Four Principles of Rational Nutrition.
Optimal fitness is a specialized state of health, and no training program can offset a poor lifestyle. Since Strength & Conditioning coaches are often the first people whom athletes approach for answers or advice, I would like to provide a summary of effective and concise guidelines for sound nutrition.
The old-school "just learn to eat fight" mentality is simplistic. It's practically impossible for most people, especially student-athletes, to observe the principles of rational nutrition on a regular basis. Because of our processed/refined food intake, our diets are typically too high in saturated fats, simple sugars and salt; and too low in calories, complex carbohydrates, essential fatty acids (especially omega-3), fiber, and other nutrients. We also tend to neglect critical nutritional windows of opportunity.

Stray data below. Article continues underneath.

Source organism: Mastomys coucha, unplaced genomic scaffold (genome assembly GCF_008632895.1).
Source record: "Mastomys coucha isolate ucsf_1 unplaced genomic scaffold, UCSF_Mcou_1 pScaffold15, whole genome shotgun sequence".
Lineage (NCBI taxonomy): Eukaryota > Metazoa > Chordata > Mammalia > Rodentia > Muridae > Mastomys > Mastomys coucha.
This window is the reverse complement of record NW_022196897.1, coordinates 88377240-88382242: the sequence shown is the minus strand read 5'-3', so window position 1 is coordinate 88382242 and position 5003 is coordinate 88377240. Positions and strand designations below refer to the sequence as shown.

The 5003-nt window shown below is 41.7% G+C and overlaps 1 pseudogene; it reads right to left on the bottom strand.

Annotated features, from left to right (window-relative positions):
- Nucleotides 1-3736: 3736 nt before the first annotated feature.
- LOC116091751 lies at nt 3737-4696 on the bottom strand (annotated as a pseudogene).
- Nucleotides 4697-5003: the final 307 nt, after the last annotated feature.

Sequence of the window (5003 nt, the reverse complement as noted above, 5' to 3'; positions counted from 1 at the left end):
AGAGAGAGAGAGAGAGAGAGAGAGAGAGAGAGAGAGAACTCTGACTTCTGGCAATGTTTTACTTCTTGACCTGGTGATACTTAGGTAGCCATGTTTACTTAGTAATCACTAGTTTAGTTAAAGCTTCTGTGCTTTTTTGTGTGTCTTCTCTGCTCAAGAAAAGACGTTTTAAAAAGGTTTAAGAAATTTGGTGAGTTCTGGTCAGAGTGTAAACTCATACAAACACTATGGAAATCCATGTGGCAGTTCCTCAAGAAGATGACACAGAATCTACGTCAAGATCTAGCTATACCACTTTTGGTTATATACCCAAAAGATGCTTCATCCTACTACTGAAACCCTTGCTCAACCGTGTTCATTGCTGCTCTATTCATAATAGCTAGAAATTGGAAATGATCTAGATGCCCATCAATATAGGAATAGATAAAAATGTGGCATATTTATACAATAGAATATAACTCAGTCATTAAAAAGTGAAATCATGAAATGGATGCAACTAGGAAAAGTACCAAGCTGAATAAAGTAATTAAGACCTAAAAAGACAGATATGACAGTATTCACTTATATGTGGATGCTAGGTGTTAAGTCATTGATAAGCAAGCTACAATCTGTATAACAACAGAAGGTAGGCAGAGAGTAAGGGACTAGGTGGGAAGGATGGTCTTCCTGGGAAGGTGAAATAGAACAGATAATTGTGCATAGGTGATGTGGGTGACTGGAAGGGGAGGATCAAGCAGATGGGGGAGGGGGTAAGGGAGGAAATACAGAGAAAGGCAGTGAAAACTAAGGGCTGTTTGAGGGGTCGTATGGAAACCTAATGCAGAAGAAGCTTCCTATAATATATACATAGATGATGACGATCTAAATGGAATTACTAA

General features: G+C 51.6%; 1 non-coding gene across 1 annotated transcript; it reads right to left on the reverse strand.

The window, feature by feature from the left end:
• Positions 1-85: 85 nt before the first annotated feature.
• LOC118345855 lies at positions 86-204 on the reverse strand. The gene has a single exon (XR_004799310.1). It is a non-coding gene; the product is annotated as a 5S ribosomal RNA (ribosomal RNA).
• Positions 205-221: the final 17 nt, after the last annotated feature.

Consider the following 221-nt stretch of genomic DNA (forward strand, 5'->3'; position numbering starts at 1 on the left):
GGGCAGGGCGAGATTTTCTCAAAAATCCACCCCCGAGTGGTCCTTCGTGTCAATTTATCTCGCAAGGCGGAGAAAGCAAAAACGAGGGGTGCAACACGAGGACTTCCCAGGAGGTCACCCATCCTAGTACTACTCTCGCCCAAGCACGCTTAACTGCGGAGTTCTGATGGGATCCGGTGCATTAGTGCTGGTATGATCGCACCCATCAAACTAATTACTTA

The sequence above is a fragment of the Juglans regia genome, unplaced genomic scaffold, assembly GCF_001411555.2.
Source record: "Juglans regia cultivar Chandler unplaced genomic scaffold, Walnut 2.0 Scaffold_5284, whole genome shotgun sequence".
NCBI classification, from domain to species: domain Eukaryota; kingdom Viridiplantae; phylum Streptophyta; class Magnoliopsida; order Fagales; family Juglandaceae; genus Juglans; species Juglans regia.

Let us begin with our first four principles of rational nutrition:
1. Eat 3-4 squares and 1-2 power snacks daily in order to maintain a high metabolic rate and balanced nutrient intake. Eat meals or high-energy snacks at about 4 hour intervals. Plan your meals in advance and make sure good foods are always available. The most important windows of opportunity occur in the morning, as well as during and after exercise. Breakfast should be the first order of business every day. It literally breaks the fasting state caused by not eating since the previous day.